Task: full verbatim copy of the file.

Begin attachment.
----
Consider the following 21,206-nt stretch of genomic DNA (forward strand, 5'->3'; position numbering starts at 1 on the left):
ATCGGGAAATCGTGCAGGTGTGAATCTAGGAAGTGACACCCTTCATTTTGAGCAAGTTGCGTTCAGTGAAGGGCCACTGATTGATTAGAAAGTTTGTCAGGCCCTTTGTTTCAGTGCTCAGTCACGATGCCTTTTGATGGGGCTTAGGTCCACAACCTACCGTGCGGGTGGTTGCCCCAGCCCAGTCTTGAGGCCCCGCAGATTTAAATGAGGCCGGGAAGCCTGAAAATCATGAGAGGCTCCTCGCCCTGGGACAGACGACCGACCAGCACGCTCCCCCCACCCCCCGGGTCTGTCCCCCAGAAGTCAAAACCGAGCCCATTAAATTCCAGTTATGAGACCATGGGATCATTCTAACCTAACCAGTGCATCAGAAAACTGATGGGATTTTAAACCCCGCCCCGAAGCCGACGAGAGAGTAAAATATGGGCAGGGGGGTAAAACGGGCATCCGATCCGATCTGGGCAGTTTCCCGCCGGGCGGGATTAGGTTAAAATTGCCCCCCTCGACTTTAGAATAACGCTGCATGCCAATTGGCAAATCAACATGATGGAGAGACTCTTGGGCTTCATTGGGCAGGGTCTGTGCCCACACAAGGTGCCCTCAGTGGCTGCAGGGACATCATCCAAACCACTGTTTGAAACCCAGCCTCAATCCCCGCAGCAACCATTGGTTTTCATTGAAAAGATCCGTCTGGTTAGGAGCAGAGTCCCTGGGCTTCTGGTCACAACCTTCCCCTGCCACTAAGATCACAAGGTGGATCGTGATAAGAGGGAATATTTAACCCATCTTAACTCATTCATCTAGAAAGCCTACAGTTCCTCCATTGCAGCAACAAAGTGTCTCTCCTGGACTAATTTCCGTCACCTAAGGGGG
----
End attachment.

Consider the following 21,206-nt stretch of genomic DNA (forward strand, 5'->3'; position numbering starts at 1 on the left):
ATCGGGAAATCGTGCAGGTGTGAATCTAGGAAGTGACACCCTTCATTTTGAGCAAGTTGCGTTCAGTGAAGGGCCACTGATTGATTAGAAAGTTTGTCAGGCCCTTTGTTTCAGTGCTCAGTCACGATGCCTTTTGATGGGGCTTAGGTCCACAACCTACCGTGCGGGTGGTTGCCCCAGCCCAGTCTTGAGGCCCCGCAGATTTAAATGAGGCCGGGAAGCCTGAAAATCATGAGAGGCTCCTCGCCCTGGGACAGACGACCGACCAGCACGCTCCCCCCACCCCCCGGGTCTGTCCCCCAGAAGTCAAAACCGAGCCCATTAAATTCCAGTTATGAGACCATGGGATCATTCTAACCTAACCAGTGCATCAGAAAACTGATGGGATTTTAAACCCCGCCCCGAAGCCGACGAGAGAGTAAAATATGGGCAGGGGGGTAAAACGGGCATCCGATCCGATCTGGGCAGTTTCCCGCCGGGCGGGATTAGGTTAAAATTGCCCCCCTCGACTTTAGAATAACGCTGCATGCCAATTGGCAAATCAACATGATGGAGAGACTCTTGGGCTTCATTGGGCAGGGTCTGTGCCCACACAAGGTGCCCTCAGTGGCTGCAGGGACATCATCCAAACCACTGTTTGAAACCCAGCCTCAATCCCCGCAGCAACCATTGGTTTTCATTGAAAAGATCCGTCTGGTTAGGAGCAGAGTCCCTGGGCTTCTGGTCACAACCTTCCCCTGCCACTAAGATCACAAGGTGGATCGTGATAAGAGGGAATATTTAACCCATCTTAACTCATTCATCTAGAAAGCCTACAGTTCCTCCATTGCAGCAACAAAGTGTCTCTCCTGGACTAATTTCCGTCACCTAAGGGGG